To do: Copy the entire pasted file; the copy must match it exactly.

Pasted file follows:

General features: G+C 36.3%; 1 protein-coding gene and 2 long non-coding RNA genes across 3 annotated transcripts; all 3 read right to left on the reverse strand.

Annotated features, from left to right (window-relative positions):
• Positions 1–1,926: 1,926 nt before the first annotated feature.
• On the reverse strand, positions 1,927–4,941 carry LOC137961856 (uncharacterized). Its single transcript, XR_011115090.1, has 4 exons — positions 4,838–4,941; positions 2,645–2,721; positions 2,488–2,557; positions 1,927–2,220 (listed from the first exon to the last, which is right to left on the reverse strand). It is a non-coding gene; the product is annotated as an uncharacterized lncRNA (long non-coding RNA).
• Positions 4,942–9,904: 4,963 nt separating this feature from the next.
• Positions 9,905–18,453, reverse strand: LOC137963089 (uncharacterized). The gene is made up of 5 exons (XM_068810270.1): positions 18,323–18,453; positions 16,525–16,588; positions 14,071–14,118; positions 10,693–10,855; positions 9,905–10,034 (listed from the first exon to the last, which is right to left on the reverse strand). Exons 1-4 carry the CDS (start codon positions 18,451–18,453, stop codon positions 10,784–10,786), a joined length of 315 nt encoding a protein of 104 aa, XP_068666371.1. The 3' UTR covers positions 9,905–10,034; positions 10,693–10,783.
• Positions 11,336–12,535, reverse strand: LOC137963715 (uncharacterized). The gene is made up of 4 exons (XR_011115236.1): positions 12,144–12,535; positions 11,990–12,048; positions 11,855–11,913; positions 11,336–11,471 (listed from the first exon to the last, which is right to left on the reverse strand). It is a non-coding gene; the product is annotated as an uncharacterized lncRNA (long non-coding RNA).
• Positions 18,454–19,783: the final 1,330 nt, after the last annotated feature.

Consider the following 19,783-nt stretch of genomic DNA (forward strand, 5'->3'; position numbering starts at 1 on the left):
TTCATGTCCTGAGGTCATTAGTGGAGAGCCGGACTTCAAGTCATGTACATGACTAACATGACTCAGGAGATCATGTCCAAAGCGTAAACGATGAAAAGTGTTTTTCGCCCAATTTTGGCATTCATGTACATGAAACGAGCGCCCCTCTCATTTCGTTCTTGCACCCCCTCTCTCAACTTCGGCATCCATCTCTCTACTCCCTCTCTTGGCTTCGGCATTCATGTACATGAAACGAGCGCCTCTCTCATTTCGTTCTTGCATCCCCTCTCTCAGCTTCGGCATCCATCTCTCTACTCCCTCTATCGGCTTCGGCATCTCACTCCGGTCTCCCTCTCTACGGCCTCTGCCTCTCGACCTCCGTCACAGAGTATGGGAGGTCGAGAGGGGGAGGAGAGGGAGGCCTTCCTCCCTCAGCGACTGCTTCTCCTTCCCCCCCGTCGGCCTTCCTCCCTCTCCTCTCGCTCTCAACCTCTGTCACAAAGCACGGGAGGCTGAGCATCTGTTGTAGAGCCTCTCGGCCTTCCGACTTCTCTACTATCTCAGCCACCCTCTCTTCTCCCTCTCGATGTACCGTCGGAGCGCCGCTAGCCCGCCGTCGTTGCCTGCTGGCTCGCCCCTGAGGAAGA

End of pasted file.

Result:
General features: G+C 36.3%; 1 protein-coding gene and 2 long non-coding RNA genes across 3 annotated transcripts; all 3 read right to left on the reverse strand.

Annotated features, from left to right (window-relative positions):
• Positions 1–1,926: 1,926 nt before the first annotated feature.
• On the reverse strand, positions 1,927–4,941 carry LOC137961856 (uncharacterized). Its single transcript, XR_011115090.1, has 4 exons — positions 4,838–4,941; positions 2,645–2,721; positions 2,488–2,557; positions 1,927–2,220 (listed from the first exon to the last, which is right to left on the reverse strand). It is a non-coding gene; the product is annotated as an uncharacterized lncRNA (long non-coding RNA).
• Positions 4,942–9,904: 4,963 nt separating this feature from the next.
• Positions 9,905–18,453, reverse strand: LOC137963089 (uncharacterized). The gene is made up of 5 exons (XM_068810270.1): positions 18,323–18,453; positions 16,525–16,588; positions 14,071–14,118; positions 10,693–10,855; positions 9,905–10,034 (listed from the first exon to the last, which is right to left on the reverse strand). Exons 1-4 carry the CDS (start codon positions 18,451–18,453, stop codon positions 10,784–10,786), a joined length of 315 nt encoding a protein of 104 aa, XP_068666371.1. The 3' UTR covers positions 9,905–10,034; positions 10,693–10,783.
• Positions 11,336–12,535, reverse strand: LOC137963715 (uncharacterized). The gene is made up of 4 exons (XR_011115236.1): positions 12,144–12,535; positions 11,990–12,048; positions 11,855–11,913; positions 11,336–11,471 (listed from the first exon to the last, which is right to left on the reverse strand). It is a non-coding gene; the product is annotated as an uncharacterized lncRNA (long non-coding RNA).
• Positions 18,454–19,783: the final 1,330 nt, after the last annotated feature.

Consider the following 19,783-nt stretch of genomic DNA (forward strand, 5'->3'; position numbering starts at 1 on the left):
TTCATGTCCTGAGGTCATTAGTGGAGAGCCGGACTTCAAGTCATGTACATGACTAACATGACTCAGGAGATCATGTCCAAAGCGTAAACGATGAAAAGTGTTTTTCGCCCAATTTTGGCATTCATGTACATGAAACGAGCGCCCCTCTCATTTCGTTCTTGCACCCCCTCTCTCAACTTCGGCATCCATCTCTCTACTCCCTCTCTTGGCTTCGGCATTCATGTACATGAAACGAGCGCCTCTCTCATTTCGTTCTTGCATCCCCTCTCTCAGCTTCGGCATCCATCTCTCTACTCCCTCTATCGGCTTCGGCATCTCACTCCGGTCTCCCTCTCTACGGCCTCTGCCTCTCGACCTCCGTCACAGAGTATGGGAGGTCGAGAGGGGGAGGAGAGGGAGGCCTTCCTCCCTCAGCGACTGCTTCTCCTTCCCCCCCGTCGGCCTTCCTCCCTCTCCTCTCGCTCTCAACCTCTGTCACAAAGCACGGGAGGCTGAGCATCTGTTGTAGAGCCTCTCGGCCTTCCGACTTCTCTACTATCTCAGCCACCCTCTCTTCTCCCTCTCGATGTACCGTCGGAGCGCCGCTAGCCCGCCGTCGTTGCCTGCTGGCTCGCCCCTGAGGAAGA